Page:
FTC, 48 States Sue Facebook For Abusing Market Power To Crush Rivals

On Wednesday, the U.S. Federal Trade Commission (FTC) and almost every U.S. states sued Facebook in twin antitrust lawsuits saying that the social media company has used its ”dominance and monopoly power to crush smaller rivals and snuff out competition”.

The FTC, 46 U.S. states, Washington DC, and Guam accused Facebook of buying its rivals, highlighting the company’s acquisition of the popular social media app Instagram for $1 billion in 2012 and WhatsApp for $19 billion in 2014. 

The FTC and state regulators said that Facebook’s acquisitions should be unwound, which means the company could be forced to sell WhatsApp and Instagram.

”For nearly a decade, Facebook has used its dominance and monopoly power to crush smaller rivals, snuff out competition, all at the expense of everyday users,” said New York Attorney General Letitia James. She said Facebook acquired its rivals before they could pose a threat to its dominance. 

Jennifer Newstead, Facebook’s general counsel, called the complaints ”revisionist history”. ”Antitrust laws exist to protect consumers and promote innovation, not to punish successful businesses,” she said. “Instagram and WhatsApp became the incredible products they are today because Facebook invested billions of dollars, and years of innovation and expertise, to develop new features and better experiences for the millions who enjoy those products.”

“The most important fact in this case, which the Commission does not mention in its 53-page complaint, is that it cleared these acquisitions years ago. The government now wants a do-over, sending a chilling warning to American business that no sale is ever final. People and small businesses don’t choose to use Facebook’s free services and advertising because they have to, they use them because our apps and services deliver the most value. We are going to vigorously defend people’s ability to continue making that choice.”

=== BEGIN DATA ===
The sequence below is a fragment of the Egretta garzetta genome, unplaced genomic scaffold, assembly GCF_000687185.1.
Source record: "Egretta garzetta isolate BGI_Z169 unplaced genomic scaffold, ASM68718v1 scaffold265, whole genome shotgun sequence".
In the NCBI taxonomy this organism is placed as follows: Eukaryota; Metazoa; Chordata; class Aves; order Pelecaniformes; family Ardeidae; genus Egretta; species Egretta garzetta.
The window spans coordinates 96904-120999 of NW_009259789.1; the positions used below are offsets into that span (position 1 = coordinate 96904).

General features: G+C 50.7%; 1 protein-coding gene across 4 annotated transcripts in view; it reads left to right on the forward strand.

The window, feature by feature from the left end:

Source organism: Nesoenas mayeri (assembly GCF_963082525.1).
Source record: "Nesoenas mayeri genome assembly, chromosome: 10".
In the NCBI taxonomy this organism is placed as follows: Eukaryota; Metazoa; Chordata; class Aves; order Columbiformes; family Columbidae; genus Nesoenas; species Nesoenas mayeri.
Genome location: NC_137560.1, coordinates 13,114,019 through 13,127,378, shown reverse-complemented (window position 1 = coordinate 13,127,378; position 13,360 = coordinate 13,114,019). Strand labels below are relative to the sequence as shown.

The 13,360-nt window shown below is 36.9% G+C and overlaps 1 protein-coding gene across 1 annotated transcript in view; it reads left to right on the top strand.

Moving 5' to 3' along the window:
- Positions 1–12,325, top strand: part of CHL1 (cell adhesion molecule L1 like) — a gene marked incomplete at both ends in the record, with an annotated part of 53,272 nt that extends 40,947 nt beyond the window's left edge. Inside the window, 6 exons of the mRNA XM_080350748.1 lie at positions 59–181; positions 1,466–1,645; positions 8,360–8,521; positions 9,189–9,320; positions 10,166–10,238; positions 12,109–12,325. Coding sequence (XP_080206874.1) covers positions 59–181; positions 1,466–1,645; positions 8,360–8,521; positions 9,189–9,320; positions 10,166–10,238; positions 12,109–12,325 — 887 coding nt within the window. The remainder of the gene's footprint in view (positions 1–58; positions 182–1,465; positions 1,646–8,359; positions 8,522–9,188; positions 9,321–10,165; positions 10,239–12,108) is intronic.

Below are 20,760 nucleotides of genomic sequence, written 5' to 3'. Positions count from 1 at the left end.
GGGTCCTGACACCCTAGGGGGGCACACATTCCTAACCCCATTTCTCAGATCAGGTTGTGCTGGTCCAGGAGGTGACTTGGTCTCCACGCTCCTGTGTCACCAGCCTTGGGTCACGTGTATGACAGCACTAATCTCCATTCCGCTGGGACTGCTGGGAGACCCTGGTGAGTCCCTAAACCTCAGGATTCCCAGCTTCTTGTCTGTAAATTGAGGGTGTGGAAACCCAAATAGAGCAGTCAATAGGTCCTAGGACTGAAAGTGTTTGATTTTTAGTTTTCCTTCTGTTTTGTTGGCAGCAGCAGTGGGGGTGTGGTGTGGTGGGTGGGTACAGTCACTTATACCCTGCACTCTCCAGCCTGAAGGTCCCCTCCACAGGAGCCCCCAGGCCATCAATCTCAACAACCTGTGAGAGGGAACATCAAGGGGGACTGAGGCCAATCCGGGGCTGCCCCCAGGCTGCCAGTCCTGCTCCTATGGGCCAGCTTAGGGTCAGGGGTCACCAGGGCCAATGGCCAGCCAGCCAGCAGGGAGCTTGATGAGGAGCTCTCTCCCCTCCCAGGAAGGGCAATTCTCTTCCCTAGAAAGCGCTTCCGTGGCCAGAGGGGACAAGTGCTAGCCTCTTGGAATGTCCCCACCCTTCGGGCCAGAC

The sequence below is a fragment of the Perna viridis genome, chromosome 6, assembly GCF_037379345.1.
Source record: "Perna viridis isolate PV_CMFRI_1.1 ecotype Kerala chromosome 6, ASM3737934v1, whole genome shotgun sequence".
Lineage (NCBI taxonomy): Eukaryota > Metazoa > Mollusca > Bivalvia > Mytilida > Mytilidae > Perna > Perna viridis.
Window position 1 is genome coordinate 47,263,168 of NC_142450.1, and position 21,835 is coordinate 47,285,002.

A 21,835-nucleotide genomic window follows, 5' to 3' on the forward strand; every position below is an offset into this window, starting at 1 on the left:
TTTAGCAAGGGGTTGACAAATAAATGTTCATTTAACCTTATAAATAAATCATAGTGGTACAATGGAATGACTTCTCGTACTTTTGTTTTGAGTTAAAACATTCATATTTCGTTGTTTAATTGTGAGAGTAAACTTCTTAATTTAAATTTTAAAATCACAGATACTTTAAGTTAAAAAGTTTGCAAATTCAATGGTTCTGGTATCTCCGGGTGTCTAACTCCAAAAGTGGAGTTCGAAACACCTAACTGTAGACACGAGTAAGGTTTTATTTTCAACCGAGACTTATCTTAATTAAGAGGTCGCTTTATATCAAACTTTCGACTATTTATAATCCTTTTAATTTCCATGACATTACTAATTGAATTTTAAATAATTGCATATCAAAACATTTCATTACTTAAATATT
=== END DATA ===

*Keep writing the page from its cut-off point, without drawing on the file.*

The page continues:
Last year, Facebook CEO Mark Zuckerberg told employees that they would ‘’go to the mat’’ to beat a legal challenge, according to the audio record published by The Verge.

”…at the end of the day, if someone’s going to try to threaten something that existential, you go to the mat and you fight.” 

After the filling of FTC and nearly all the U.S. states, the social media company has become the second big tech company facing a major legal challenge. In October, U.S. Justice Department sued Google saying the $1 trillion tech giant violated antitrust laws. 

Meanwhile, Facebook shares fell 3% following the news of the twin lawsuits. 

Written by Maya Robertson

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